Australia turns to homegrown drones

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Australia turns to homegrown drones
A homegrown CyberQuad UAV by Perth-based Cyber Technology inspects a communications tower. (Courtesy: Cyber Technology).
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UAVs come in two design flavours - fixed-wing and vertical take-off and landing (VTOL). By appearance, it's the difference between having an aircraft that resembles a plane or a helicopter (or quadcopter).

There are advantages and disadvantages of each type of craft, but essentially they can be boiled down to flight efficiency, image accuracy, take-off and landing, and payload capability.

While fixed-wing UAVs are generally noted for their flight efficiency for aerial mapping applications, they may face challenges operating in smaller, more confined areas on mine sites.

"I believe the fixed-wings have gotten some traction because fixed-wings do cover a large amount of area more cost efficiently," Cyber Technology project manager Joshua Portlock says.

"However, they are also a bit limited in their operation and flexibility when doing closer range, higher resolution work."

VTOL UAV operators frequently cite image overlap and overshoot as key areas where their craft excel over fixed-wing UAVs.

For aerial mapping or stockpile surveys, several passes over a site may be required to build up an accurate image of the survey area.

The UAV's ability to turn around at the end of each pass impacts its flight efficiency.

"To do say 25 hectares [a 500m x 500m area], [fixed-wing UAVs] would have to overshoot - so they'd fly over that 500 metres then they'd overshoot... to do a big arc and turn around and come back again," Portlock says.

"It's inefficient use of flight time to cover that relatively small area.

"A VTOL can pop up and position itself accurately within that half kilometre square to [go] back and forth quite time-effectively."

Crosswinds may also impact the number of passes required to complete a site survey. Fixed-wing UAVs may require more passes to counter the effect of crosswinds on image capture, says Adam Technology's Jason Birch.

"If there's crosswinds then the images all have a skew to them unless you have a more sophisticated camera that allows you to compensate for that," Birch says.

"Because of the degree of sideways angle in the images, [fixed-wing UAVs] tend to fly very high overlaps which means you get a lot more photos for the same area.

"Even though they're flying faster and able to fly for longer [than VTOL UAVs], they don't actually get more coverage in the end because they're soaking it up with the extra overlaps to try and make sure there's no gaps between the images."

VTOL operators also see take-off and landing as a key area of ascendancy over fixed-wing craft.

Most fixed-wing UAVs require a landing strip for both take-off and land. The Gatewing X100 used by the Australian arm of Belgian mine giant Sibelco is slightly different, in that it uses a catapult launcher for take-off. However, it still requires a flat surface to belly land.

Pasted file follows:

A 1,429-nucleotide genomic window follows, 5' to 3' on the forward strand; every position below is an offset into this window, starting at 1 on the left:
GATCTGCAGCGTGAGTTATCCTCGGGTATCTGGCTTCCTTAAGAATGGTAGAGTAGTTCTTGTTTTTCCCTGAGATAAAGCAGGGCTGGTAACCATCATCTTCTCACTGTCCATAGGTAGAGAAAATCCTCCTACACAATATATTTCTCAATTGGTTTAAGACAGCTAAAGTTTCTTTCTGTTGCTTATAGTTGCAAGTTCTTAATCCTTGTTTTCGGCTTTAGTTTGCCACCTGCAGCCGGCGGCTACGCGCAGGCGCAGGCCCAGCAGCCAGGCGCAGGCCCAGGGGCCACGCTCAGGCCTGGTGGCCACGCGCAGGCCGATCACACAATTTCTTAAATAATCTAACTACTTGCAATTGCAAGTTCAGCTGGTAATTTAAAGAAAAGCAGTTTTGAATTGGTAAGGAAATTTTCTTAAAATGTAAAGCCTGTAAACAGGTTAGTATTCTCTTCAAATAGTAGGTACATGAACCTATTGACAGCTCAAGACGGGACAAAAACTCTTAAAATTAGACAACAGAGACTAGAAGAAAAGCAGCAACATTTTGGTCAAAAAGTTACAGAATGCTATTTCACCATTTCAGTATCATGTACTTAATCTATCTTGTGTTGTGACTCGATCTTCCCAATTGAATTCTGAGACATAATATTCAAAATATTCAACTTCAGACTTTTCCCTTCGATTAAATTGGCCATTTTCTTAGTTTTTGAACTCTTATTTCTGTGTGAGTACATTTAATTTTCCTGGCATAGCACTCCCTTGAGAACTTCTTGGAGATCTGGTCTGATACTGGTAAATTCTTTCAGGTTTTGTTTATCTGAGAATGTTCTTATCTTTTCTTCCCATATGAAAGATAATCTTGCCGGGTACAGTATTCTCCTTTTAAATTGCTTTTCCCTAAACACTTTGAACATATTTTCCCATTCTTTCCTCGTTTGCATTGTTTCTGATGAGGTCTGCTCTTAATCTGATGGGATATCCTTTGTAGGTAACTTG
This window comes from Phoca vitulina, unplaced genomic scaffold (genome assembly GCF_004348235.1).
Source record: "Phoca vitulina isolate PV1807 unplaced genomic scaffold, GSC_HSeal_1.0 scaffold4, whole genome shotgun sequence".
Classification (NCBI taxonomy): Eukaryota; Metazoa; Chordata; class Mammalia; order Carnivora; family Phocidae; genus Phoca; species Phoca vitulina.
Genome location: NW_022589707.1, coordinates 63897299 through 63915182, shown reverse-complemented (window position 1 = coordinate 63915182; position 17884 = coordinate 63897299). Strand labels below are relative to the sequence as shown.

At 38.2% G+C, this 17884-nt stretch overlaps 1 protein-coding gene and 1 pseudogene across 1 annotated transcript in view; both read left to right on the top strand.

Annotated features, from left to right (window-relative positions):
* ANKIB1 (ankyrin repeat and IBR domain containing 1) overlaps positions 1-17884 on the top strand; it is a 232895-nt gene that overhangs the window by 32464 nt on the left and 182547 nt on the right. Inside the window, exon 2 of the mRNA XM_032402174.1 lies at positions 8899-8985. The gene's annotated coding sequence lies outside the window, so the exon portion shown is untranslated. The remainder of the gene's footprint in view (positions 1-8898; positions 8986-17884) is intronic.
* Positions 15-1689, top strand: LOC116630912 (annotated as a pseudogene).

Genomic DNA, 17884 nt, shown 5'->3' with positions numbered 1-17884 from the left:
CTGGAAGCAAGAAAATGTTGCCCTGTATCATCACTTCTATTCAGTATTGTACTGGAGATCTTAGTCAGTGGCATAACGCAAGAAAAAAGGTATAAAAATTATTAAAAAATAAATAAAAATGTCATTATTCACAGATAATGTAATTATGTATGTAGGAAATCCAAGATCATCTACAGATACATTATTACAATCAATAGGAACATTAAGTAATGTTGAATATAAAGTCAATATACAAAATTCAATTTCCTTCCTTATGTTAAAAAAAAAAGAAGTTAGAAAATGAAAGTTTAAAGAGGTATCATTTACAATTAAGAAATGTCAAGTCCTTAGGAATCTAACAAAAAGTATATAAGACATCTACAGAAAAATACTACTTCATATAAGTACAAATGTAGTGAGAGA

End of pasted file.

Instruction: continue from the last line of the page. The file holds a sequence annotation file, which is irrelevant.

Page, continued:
The makers advise "an 'airstrip' without obstacles measuring 30m wide and 150m long".

"The X100 lands typically within a 15m radius but due to barometric errors a 150m long airstrip is advised to be sure of a safe touch down," the company states.

Although this did not appear to be a hindrance to Sibelco, HELImetrex chief executive Ray Gillinder sees it as a disadvantage in the confines of a mine environment.

"What people fail to realise is on mine sites there's a lot of OH&S scenarios in place," Gillinder says.

"In certain mine sites [where] you've got a set of stockpiles or washer plant, you're working in a fairly confined area. There's sometimes not a lot of opportunity to put the aircraft down within close quarters."

Gillinder questions the long-term impact of landing a UAV on its fuselage, particularly on an unprepared landing strip.

"Mine sites are typically very rugged terrain, and a lot of bare earth," he says.

A YouTube video from Spain shows the wheel-less Gatewing X100 belly-land on flat, albeit rough, terrain. The undercarriage is not visible.

iTnews contacted the Australian distributor of the X100, Pitcher Partners, for comment, but a representative was unavailable at time of publication.

"We find that the availability of take off and landing [with VTOL] allows us to work a lot tighter, a lot closer [to mine infrastructure]," Gillinder says.

Portlock concurs: "You can take off from a compact area. You don't need to have a launching mechanism and a recovery area, so even if it's quite obstructed environment, you can still VTOL out of the small area you've got to work from".

Close-working is also a current regulatory requirement. The Civil Aviation and Safety Authority (CASA) only allows UAVs to be operated in visual meteorological conditions - i.e. within sight - and to a height of 400ft (121m) if special approvals aren't sought (pdf).

"Visual range is only about one kilometre at most," Birch says. "As soon as you get past a kilometre away you really can't see them.

"That limits how big your [flying] footprint is on a single flight anyway, which negates a fair bit of the advantage of a fixed-wing."

This article is part of a special investigation into the use of UAVs in Australian mines. Stay tuned to iTnews tomorrow for the next installment.

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